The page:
ESPE Abstracts (2014) 82 WG3.4

Detailed Phenotyping of DSD: External Virilisation

Michelle Welsh

University of Glasgow, Glasgow, UK

Background: During fetal development, the reproductive tissues of a male and female are initially identical until around 7 weeks of gestation. At this point, chromosomal sex dictates the development of a testis or ovary which in turn drives phenotypic sex of the individual. This involves a pre-programmed series of events which results in the differentiation of the indifferent reproductive tissues into sex-specific organs. The brain must also undergo sex-specific development which may in turn influence gender identity. However, research suggests that this may rely on different signals and may be controlled at different times of development.

The sex-specific development of the external genitalia is immediately apparent at birth and is thus commonly used to identify and diagnose individuals with possible disorders of sex development (DSD). Atypical genitalia that may point towards a DSD occur in about 1:300 births. These may present with ambiguous genitalia or with genitalia which have not developed along the typical male or female pathway, presenting as hypospadias or cliteromegaly. There are many steps in typical sex development, of which any one can be impaired in DSDs, therefore correct diagnosis and clinical management of esthese individuals requires an understanding of typical sex development to ensure a high quality of life.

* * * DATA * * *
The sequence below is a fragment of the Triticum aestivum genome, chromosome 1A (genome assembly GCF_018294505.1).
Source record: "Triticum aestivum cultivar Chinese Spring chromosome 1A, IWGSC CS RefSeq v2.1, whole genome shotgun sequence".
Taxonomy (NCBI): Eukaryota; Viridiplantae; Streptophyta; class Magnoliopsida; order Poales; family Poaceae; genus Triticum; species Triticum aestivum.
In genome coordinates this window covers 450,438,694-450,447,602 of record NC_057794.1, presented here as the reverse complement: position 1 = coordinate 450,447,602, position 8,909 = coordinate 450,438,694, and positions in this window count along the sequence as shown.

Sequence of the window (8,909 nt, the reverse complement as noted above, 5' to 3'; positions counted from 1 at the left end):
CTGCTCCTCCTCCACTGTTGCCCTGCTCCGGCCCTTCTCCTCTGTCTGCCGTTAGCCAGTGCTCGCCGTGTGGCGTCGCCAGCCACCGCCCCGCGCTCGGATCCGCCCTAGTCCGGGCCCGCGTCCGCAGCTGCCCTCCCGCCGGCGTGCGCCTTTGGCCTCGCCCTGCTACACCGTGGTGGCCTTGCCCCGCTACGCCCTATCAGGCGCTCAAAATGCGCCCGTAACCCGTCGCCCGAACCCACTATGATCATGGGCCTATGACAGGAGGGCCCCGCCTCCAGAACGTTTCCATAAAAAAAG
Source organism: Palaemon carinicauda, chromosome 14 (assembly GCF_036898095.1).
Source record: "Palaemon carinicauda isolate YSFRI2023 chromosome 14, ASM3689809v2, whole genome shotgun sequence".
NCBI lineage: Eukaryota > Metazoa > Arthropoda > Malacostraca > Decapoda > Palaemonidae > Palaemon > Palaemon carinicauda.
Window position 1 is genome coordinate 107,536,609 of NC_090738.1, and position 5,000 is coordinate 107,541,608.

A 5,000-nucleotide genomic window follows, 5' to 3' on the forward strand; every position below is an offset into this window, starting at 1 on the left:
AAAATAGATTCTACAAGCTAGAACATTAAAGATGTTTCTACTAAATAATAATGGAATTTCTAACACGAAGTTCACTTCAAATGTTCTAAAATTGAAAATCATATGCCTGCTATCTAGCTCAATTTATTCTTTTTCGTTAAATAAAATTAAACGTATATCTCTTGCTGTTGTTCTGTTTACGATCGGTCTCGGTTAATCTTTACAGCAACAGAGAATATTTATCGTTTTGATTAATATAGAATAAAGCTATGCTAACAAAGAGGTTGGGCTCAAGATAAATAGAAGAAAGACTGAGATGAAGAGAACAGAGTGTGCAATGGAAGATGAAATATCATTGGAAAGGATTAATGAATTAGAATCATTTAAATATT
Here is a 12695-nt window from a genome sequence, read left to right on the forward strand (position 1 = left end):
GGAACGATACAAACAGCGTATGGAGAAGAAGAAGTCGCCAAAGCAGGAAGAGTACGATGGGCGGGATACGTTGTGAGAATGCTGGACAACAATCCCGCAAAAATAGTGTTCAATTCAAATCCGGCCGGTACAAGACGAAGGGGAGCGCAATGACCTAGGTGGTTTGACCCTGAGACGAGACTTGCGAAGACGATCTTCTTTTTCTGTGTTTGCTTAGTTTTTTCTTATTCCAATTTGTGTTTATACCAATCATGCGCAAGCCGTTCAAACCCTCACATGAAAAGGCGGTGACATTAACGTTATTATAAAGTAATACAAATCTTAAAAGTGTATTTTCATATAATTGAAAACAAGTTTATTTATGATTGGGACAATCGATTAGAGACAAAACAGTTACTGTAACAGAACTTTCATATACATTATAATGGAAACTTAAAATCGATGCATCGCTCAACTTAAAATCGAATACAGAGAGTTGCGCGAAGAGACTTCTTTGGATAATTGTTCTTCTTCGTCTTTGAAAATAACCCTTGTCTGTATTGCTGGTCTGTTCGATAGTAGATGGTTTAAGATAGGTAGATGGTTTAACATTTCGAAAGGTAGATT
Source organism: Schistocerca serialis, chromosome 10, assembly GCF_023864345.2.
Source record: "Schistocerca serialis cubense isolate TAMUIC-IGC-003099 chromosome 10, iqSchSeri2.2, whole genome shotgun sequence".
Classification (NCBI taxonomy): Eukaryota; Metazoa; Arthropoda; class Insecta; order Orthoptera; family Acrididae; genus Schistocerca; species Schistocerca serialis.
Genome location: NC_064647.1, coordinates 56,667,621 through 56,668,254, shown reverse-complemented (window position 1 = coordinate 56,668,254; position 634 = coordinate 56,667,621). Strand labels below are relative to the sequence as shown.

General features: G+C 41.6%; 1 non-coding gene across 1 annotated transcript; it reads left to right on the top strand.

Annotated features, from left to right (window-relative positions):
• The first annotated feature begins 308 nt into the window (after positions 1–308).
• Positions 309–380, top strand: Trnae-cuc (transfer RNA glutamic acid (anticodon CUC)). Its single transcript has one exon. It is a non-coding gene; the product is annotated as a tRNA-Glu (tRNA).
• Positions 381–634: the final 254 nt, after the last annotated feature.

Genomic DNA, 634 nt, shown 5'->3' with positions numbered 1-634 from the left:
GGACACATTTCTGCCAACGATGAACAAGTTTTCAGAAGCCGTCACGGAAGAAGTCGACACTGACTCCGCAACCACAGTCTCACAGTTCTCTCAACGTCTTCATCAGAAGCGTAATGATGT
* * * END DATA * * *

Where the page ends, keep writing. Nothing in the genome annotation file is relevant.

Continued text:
Objective and Hypotheses: The process of typical sex development and how this can be altered in DSDs will be discussed in this presentation. Furthermore, recent research suggests that measuring anogenital distance (AGD) could provide a life-long readout of androgen action during masculinization and therefore provide new insights into androgen action during this previously ‘hidden’ period of development. The clinical implications of this will also be discussed.

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